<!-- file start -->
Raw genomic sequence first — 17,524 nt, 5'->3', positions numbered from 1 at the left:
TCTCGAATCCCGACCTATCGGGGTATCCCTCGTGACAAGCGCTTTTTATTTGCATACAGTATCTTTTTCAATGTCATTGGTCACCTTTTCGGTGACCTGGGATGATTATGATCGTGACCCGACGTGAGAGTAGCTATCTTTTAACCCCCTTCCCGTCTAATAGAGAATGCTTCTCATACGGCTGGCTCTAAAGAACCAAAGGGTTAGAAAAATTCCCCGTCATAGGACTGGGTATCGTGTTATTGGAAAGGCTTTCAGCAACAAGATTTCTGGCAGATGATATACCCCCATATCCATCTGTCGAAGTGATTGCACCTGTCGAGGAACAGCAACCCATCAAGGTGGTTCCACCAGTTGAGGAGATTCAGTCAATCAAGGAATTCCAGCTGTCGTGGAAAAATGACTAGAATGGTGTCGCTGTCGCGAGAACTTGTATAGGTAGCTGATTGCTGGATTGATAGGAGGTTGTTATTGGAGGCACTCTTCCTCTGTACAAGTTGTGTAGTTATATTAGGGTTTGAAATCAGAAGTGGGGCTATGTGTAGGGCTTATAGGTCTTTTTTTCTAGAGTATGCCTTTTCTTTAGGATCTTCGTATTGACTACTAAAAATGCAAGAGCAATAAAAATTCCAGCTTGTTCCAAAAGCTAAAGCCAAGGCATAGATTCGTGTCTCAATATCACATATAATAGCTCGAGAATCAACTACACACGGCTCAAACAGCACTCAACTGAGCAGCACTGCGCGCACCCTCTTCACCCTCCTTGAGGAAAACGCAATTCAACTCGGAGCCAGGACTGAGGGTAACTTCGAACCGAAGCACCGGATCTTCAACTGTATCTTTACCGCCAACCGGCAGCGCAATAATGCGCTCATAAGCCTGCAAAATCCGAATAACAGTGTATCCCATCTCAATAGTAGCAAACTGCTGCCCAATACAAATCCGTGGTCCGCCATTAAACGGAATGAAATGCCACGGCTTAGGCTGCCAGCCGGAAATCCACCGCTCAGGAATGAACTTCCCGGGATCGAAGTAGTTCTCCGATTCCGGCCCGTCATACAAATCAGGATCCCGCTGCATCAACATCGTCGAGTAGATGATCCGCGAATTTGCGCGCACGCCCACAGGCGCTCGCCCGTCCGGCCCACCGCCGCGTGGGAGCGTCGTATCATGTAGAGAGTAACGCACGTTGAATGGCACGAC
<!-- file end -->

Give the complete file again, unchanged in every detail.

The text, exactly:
Raw genomic sequence first — 17,524 nt, 5'->3', positions numbered from 1 at the left:
TCTCGAATCCCGACCTATCGGGGTATCCCTCGTGACAAGCGCTTTTTATTTGCATACAGTATCTTTTTCAATGTCATTGGTCACCTTTTCGGTGACCTGGGATGATTATGATCGTGACCCGACGTGAGAGTAGCTATCTTTTAACCCCCTTCCCGTCTAATAGAGAATGCTTCTCATACGGCTGGCTCTAAAGAACCAAAGGGTTAGAAAAATTCCCCGTCATAGGACTGGGTATCGTGTTATTGGAAAGGCTTTCAGCAACAAGATTTCTGGCAGATGATATACCCCCATATCCATCTGTCGAAGTGATTGCACCTGTCGAGGAACAGCAACCCATCAAGGTGGTTCCACCAGTTGAGGAGATTCAGTCAATCAAGGAATTCCAGCTGTCGTGGAAAAATGACTAGAATGGTGTCGCTGTCGCGAGAACTTGTATAGGTAGCTGATTGCTGGATTGATAGGAGGTTGTTATTGGAGGCACTCTTCCTCTGTACAAGTTGTGTAGTTATATTAGGGTTTGAAATCAGAAGTGGGGCTATGTGTAGGGCTTATAGGTCTTTTTTTCTAGAGTATGCCTTTTCTTTAGGATCTTCGTATTGACTACTAAAAATGCAAGAGCAATAAAAATTCCAGCTTGTTCCAAAAGCTAAAGCCAAGGCATAGATTCGTGTCTCAATATCACATATAATAGCTCGAGAATCAACTACACACGGCTCAAACAGCACTCAACTGAGCAGCACTGCGCGCACCCTCTTCACCCTCCTTGAGGAAAACGCAATTCAACTCGGAGCCAGGACTGAGGGTAACTTCGAACCGAAGCACCGGATCTTCAACTGTATCTTTACCGCCAACCGGCAGCGCAATAATGCGCTCATAAGCCTGCAAAATCCGAATAACAGTGTATCCCATCTCAATAGTAGCAAACTGCTGCCCAATACAAATCCGTGGTCCGCCATTAAACGGAATGAAATGCCACGGCTTAGGCTGCCAGCCGGAAATCCACCGCTCAGGAATGAACTTCCCGGGATCGAAGTAGTTCTCCGATTCCGGCCCGTCATACAAATCAGGATCCCGCTGCATCAACATCGTCGAGTAGATGATCCGCGAATTTGCGCGCACGCCCACAGGCGCTCGCCCGTCCGGCCCACCGCCGCGTGGGAGCGTCGTATCATGTAGAGAGTAACGCACGTTGAATGGCACGAC